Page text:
Much as the Great Depression had a catastrophic effect on the middle-classes and thus spawned fascist movements as a reaction, so the Great Recession and Long Depression of 2008-onwards also entailed huge negative effects (in real terms) for the middle classes, which (arguably) constitute an ever larger and more important sector in hyper-neoliberal capitalist economies like Britain and the United States. This is not because the working class is disappearing – on the contrary, globally it is vaster than ever – but because neoliberal capitalism has scaled back production in developed countries and vastly scaled up financial services and other such white collar jobs while engaging in wholesale proletarianisation in so-called developing economies. In the Marxist view, anybody who has to sell their labour power to a capitalist is a member of the working class, and Marx and Engels spoke of “two great classes… bourgeoisie and proletariat” in The Communist Manifesto. But Marx and Marxists don’t deny the existence of intermediate social layers. Even within the “two great classes”, people stand within all sorts of relations to the means of production and those who own them. Most police officers, for instance, are not independently wealthy and couldn’t afford to not be employed by somebody, yet (hopefully) no Marxist would see police as straightforwardly members of the working class, because their social role is to stand as the guardians of the social order based on the ownership of the means of production by a minority. They don’t spend all their time working directly for big capitalists, or even in a directly repressive capacity for the state. But their essential role is to enforce laws of property which benefit those who have it, and to keep the social order that capitalism needs in order to reproduce itself. They also serve an ideological role in legitimising the existing social order, the supposedly necessary protective role of the capitalist state, etc. Certainly, police – for all their rhetoric about being there to ‘protect and serve’ – generally understand themselves to be in a separate category from the mass of workers or unemployed.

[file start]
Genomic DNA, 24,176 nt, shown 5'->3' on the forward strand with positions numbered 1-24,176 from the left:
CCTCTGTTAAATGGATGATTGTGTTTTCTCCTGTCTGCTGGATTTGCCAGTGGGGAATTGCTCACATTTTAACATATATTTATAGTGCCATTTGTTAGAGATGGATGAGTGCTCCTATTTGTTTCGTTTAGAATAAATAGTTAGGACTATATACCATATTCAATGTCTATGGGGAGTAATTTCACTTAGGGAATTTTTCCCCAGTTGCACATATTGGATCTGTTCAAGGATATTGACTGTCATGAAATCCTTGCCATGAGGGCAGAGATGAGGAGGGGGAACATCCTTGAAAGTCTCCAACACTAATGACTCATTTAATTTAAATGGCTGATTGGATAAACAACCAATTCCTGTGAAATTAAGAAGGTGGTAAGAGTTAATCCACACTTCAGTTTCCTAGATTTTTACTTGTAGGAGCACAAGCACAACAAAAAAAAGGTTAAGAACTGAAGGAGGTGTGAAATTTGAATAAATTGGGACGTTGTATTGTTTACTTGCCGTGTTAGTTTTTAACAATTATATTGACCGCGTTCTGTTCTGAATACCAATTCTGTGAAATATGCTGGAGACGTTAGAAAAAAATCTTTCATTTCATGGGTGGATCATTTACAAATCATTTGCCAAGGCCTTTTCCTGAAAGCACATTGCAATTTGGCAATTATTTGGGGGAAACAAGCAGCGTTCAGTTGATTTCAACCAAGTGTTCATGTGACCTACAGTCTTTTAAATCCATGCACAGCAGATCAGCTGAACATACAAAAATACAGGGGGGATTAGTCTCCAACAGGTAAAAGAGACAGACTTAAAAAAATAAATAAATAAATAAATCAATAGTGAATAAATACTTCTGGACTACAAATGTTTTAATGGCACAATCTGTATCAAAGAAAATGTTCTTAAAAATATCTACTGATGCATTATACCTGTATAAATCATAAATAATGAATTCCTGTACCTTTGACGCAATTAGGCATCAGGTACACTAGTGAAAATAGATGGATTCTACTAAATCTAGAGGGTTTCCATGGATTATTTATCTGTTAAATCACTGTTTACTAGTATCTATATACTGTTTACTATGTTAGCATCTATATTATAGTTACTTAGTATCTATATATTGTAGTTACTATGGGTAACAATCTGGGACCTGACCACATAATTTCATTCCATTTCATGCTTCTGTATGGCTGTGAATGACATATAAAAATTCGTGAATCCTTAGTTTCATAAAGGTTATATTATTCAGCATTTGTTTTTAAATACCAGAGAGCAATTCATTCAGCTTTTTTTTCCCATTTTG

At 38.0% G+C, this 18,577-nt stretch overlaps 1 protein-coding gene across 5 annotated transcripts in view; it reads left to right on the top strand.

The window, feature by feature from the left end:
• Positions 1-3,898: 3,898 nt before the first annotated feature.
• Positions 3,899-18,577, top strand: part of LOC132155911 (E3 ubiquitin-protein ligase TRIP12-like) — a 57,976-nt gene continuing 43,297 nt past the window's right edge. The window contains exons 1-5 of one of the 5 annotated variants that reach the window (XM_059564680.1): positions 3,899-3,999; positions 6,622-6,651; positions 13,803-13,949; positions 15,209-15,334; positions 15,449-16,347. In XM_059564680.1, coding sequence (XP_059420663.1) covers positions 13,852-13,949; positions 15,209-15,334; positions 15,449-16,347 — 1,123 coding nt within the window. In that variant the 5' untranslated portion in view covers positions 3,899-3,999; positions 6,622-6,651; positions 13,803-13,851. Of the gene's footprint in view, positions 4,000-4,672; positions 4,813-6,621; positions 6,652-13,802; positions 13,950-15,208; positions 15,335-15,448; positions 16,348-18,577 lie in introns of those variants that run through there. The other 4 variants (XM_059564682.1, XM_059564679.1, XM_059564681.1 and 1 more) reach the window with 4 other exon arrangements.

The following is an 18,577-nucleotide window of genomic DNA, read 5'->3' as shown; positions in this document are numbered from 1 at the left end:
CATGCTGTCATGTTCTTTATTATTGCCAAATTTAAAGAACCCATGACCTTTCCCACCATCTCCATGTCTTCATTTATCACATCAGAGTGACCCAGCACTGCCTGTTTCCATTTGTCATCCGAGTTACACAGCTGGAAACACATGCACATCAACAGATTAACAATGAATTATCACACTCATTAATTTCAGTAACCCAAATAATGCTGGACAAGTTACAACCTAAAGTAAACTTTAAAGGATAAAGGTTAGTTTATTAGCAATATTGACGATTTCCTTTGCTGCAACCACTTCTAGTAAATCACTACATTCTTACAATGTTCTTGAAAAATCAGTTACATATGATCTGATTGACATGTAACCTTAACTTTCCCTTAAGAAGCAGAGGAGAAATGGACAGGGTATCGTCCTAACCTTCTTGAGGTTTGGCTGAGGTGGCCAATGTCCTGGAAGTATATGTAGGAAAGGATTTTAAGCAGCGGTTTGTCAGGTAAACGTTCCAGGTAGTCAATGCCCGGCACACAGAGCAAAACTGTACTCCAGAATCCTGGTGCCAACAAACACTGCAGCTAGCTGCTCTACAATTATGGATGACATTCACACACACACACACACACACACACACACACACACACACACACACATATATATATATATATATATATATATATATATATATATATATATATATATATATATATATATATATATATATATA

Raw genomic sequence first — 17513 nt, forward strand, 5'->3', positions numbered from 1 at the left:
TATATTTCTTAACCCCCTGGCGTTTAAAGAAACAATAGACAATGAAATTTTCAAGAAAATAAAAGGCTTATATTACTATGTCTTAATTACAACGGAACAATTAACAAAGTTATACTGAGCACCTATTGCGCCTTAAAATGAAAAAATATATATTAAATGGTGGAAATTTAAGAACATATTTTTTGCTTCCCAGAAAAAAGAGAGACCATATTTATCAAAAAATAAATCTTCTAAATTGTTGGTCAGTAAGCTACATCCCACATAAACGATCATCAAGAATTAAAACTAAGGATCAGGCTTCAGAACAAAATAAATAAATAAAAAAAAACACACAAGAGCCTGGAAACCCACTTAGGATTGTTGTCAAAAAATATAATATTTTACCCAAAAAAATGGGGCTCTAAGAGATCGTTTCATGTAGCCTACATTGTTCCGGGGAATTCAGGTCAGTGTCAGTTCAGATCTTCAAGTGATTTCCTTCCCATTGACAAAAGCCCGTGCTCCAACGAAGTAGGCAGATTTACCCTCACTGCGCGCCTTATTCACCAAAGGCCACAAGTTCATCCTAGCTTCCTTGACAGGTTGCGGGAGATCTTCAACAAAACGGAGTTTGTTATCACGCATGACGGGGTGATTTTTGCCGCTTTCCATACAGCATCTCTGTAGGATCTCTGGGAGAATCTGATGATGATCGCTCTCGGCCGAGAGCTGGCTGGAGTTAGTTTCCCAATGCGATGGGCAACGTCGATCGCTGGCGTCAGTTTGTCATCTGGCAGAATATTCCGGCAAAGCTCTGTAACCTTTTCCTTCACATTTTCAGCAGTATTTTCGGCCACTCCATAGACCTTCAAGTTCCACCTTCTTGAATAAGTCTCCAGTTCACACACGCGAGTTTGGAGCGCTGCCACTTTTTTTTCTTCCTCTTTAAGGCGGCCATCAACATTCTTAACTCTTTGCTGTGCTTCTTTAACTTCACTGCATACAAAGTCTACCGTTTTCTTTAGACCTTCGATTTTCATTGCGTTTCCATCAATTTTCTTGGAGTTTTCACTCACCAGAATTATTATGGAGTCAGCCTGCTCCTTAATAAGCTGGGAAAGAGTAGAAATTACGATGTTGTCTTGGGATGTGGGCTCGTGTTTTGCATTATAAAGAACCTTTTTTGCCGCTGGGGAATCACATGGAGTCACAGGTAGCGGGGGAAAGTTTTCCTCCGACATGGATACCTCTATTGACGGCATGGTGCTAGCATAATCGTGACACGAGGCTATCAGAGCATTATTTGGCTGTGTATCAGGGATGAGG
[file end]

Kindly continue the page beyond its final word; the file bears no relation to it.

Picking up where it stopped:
In the same way, the class of small business owners (petty bourgeoisie) don’t quite seem to fit into a simplistic reading of Marx’s theory. They own a small amount of the means of production, they employ people and thus appropriate surplus value by exploiting them, yet they are themselves often dependent upon credit from big capitalist banks, effectively working for the big capitalists via the medium of small business. This, to be clear, separates them from the working class, yet it doesn’t quite align them with the capitalist class – at least it is a partial and uneasy alliance even at the best of times. A shopkeeper has an antagonistic class relationship with their own employees because they exploit those employees in order to make a profit, yet if huge chunks of that profit are them handed over to a major bank which extends them the credit they need in order to operate, they stand in a semi-exploited role in relation to the capitalist ruling class. This becomes clear in moments of capitalist crisis when small businesses are the most likely to go under, have credit withdrawn, be made bankrupt, and be swallowed up by big capitalists more able to absorb economic shocks. This is, in a way, only a fast-motion version of the normal process of competition, which drives small businesses out at the expense of big businesses. Just look at the city centres dying because of out-of-town supermarkets and Amazon. The crisis increases the prevalence and tempo of the process.